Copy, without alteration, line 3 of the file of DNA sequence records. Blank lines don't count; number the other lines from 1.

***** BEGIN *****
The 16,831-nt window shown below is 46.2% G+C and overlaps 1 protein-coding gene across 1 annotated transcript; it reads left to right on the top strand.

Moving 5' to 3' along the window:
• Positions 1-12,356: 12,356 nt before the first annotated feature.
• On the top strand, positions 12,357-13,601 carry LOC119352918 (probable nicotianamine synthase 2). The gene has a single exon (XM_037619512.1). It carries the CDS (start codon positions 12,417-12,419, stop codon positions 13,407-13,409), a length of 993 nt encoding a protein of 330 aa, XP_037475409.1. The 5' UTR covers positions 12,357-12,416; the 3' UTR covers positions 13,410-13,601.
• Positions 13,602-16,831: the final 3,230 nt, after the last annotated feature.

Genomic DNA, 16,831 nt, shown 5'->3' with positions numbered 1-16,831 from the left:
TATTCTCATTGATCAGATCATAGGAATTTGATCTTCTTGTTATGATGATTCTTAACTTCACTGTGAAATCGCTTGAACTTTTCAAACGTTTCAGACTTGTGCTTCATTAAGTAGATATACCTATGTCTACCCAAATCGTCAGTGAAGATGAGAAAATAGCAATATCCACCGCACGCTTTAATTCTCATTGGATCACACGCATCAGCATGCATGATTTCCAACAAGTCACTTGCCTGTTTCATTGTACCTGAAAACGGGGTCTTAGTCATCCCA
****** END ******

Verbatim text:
• Positions 1-12,356: 12,356 nt before the first annotated feature.